Sunday, June 8, 2008

How to commit mass murder without firearms

Every now and then, some anti-gun type points to countries like Japan, which heavily regulates firearms to the point of an almost total ban. They say the lack of firearms prevents mass murder by removing the tools of offender.


TOKYO - A Japanese man rammed a truck into a crowd of shoppers, jumped out and went on a stabbing spree in Tokyo's top electronics district Sunday, killing at least seven people and wounding 10 others.

The deadly lunchtime assault paralyzed the Akihabara neighborhood, which is wildly popular among the country's cyber-wise youth. The killings were the latest in a series of grisly knifings that have stoked fears of rising crime in Japan.

A 25-year-old man, Tomohiro Kato, was apprehended in the attack.

Note that besides such spectacular attacks, there seems to be a rise in attacks overall in Japan:

Once rare, stabbing attacks have become more frequent in Japan in recent years as violent crime has increased.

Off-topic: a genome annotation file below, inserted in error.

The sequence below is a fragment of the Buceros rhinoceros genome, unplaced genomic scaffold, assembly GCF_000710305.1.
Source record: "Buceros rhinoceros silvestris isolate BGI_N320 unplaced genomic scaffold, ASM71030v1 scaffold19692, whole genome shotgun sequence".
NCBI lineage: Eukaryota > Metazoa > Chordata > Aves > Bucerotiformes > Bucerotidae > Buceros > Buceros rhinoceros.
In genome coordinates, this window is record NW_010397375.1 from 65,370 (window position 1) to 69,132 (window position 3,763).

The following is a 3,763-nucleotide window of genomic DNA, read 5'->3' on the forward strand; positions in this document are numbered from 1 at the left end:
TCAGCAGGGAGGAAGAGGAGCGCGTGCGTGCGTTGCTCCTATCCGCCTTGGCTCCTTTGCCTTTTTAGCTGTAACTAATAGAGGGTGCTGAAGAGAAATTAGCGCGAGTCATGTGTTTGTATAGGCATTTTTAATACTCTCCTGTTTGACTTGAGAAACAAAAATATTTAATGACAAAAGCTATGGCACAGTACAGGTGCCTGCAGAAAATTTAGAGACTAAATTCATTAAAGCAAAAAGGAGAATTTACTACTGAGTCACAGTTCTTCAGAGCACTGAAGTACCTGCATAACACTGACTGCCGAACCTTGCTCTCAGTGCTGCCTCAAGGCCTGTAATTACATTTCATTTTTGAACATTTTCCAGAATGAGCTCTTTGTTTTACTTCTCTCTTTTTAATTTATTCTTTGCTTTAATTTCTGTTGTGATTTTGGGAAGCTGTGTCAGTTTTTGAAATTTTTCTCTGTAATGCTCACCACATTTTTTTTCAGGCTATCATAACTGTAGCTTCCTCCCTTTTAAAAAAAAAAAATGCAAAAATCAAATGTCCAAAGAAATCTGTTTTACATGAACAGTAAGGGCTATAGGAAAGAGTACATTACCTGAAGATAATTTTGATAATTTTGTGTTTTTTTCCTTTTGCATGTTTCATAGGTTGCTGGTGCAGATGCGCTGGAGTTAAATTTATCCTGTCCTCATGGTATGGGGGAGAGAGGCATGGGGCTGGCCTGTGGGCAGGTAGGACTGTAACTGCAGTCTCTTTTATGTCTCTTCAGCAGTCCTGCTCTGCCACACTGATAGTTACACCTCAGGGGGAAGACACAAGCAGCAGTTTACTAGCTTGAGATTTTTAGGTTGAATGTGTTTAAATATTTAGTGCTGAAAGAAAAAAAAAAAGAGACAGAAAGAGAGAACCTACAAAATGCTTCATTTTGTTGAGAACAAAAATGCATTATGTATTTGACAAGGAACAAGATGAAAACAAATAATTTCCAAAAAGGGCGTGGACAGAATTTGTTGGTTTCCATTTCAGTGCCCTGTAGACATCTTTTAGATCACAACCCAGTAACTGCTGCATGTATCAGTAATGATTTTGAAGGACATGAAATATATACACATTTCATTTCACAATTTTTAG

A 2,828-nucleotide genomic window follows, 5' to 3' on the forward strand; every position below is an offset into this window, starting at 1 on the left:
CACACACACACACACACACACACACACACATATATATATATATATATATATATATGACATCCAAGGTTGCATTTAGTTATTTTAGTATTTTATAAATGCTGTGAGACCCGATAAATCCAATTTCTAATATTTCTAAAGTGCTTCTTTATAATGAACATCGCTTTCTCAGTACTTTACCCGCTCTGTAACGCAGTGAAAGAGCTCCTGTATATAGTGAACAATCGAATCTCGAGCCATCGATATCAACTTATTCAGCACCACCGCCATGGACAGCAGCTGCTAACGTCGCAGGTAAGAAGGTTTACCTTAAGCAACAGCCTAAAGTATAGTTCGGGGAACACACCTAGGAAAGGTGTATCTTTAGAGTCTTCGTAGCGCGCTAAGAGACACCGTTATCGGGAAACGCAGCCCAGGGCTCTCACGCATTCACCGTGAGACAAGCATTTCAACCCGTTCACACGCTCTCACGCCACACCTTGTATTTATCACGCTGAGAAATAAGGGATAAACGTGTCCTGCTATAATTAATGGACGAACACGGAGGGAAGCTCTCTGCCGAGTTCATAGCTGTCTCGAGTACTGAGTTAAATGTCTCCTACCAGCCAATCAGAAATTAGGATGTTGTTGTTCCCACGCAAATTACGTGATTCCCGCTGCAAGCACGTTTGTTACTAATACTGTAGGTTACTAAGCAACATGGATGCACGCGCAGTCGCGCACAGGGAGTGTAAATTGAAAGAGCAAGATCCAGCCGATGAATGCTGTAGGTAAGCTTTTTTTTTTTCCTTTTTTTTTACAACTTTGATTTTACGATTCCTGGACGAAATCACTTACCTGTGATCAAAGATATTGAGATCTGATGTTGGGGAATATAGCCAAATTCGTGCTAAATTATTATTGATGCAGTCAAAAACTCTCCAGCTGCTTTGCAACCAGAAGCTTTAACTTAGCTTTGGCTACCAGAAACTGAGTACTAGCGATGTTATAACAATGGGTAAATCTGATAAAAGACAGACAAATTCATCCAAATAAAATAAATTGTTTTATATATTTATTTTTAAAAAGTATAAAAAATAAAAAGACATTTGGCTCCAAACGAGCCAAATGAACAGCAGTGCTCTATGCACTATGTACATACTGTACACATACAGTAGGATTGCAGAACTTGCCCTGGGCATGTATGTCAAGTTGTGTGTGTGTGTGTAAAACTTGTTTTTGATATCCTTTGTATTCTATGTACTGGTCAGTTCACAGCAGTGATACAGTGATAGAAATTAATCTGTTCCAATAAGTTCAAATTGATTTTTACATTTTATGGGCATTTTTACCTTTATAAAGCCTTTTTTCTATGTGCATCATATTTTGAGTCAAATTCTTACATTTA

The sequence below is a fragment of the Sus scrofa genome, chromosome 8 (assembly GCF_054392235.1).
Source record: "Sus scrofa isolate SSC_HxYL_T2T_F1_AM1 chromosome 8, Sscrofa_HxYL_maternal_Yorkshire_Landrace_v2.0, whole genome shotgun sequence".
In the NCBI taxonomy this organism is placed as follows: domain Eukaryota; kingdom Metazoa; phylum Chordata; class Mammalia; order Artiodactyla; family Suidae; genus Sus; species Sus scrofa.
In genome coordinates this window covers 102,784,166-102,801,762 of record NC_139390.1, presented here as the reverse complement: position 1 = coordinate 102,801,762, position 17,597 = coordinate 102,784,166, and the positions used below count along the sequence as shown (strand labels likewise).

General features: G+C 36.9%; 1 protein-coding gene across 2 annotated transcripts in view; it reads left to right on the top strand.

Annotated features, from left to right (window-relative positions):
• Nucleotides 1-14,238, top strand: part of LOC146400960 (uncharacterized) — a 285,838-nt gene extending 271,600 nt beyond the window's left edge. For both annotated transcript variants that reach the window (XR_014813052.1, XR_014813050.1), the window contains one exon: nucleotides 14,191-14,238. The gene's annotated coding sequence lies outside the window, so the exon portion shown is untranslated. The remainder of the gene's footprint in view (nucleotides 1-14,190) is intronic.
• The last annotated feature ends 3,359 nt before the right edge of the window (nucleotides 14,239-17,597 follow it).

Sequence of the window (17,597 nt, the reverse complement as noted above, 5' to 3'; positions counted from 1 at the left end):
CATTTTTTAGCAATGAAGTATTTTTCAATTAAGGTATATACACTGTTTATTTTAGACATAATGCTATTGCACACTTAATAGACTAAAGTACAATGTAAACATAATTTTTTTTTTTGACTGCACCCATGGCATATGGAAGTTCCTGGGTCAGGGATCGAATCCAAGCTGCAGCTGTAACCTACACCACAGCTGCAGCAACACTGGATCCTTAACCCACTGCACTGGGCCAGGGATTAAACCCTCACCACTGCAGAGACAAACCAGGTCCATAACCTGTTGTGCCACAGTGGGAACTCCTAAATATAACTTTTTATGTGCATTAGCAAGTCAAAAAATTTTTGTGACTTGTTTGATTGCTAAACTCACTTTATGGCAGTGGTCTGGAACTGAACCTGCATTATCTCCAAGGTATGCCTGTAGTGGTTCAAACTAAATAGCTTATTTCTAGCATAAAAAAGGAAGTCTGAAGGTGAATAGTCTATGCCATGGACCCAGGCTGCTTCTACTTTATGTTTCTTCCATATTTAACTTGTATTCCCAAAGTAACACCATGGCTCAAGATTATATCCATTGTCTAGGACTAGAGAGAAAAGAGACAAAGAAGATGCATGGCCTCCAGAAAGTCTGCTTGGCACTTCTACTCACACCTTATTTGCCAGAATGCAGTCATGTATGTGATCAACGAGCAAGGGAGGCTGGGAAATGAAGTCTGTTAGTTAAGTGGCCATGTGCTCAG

In March, one person was stabbed to death and at least seven others were hurt by a man who went on a slashing spree with two knives outside a shopping mall in eastern Japan. In one of the worst attacks, a man with a history of mental illness burst into an elementary school in Japan in 2001 and killed eight children. The killer was executed in 2004.

Stories like this are infuriating, but also serve to illustrate that those determined to do hard to others will find a way.

Disarming the populace, who in large majority do not commit violent crimes, serves only to ensure a pool of available victims.

Police officers, for the most part, do an admirable job of dealing with violent crime but even the best police simply can't be everywhere at all times.

Obviously it's best if incidents like this never happen in the first place, but removing firearms from the population does not facilitate that goal, as incidents like this illustrate.

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